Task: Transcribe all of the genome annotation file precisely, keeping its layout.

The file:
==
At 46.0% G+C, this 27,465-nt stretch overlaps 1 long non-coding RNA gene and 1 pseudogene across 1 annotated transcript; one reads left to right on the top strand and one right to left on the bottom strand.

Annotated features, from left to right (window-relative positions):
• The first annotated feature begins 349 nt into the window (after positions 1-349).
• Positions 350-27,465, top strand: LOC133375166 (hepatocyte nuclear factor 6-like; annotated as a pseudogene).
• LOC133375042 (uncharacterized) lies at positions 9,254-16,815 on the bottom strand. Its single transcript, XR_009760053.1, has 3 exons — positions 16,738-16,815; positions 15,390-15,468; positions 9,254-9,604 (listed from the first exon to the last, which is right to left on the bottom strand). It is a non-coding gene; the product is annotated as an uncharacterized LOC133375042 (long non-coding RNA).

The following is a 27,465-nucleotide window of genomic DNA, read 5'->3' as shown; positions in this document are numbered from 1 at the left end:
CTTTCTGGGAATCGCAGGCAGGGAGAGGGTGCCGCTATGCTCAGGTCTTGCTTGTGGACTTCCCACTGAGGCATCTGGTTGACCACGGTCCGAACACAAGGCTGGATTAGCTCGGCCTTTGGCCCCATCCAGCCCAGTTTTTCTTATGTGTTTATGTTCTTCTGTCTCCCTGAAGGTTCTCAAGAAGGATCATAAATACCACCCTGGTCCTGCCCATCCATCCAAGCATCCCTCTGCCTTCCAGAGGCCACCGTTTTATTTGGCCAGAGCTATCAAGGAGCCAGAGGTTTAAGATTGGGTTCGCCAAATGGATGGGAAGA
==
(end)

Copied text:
At 46.0% G+C, this 27,465-nt stretch overlaps 1 long non-coding RNA gene and 1 pseudogene across 1 annotated transcript; one reads left to right on the top strand and one right to left on the bottom strand.

Annotated features, from left to right (window-relative positions):
• The first annotated feature begins 349 nt into the window (after positions 1-349).
• Positions 350-27,465, top strand: LOC133375166 (hepatocyte nuclear factor 6-like; annotated as a pseudogene).
• LOC133375042 (uncharacterized) lies at positions 9,254-16,815 on the bottom strand. Its single transcript, XR_009760053.1, has 3 exons — positions 16,738-16,815; positions 15,390-15,468; positions 9,254-9,604 (listed from the first exon to the last, which is right to left on the bottom strand). It is a non-coding gene; the product is annotated as an uncharacterized LOC133375042 (long non-coding RNA).

The following is a 27,465-nucleotide window of genomic DNA, read 5'->3' as shown; positions in this document are numbered from 1 at the left end:
CTTTCTGGGAATCGCAGGCAGGGAGAGGGTGCCGCTATGCTCAGGTCTTGCTTGTGGACTTCCCACTGAGGCATCTGGTTGACCACGGTCCGAACACAAGGCTGGATTAGCTCGGCCTTTGGCCCCATCCAGCCCAGTTTTTCTTATGTGTTTATGTTCTTCTGTCTCCCTGAAGGTTCTCAAGAAGGATCATAAATACCACCCTGGTCCTGCCCATCCATCCAAGCATCCCTCTGCCTTCCAGAGGCCACCGTTTTATTTGGCCAGAGCTATCAAGGAGCCAGAGGTTTAAGATTGGGTTCGCCAAATGGATGGGAAGA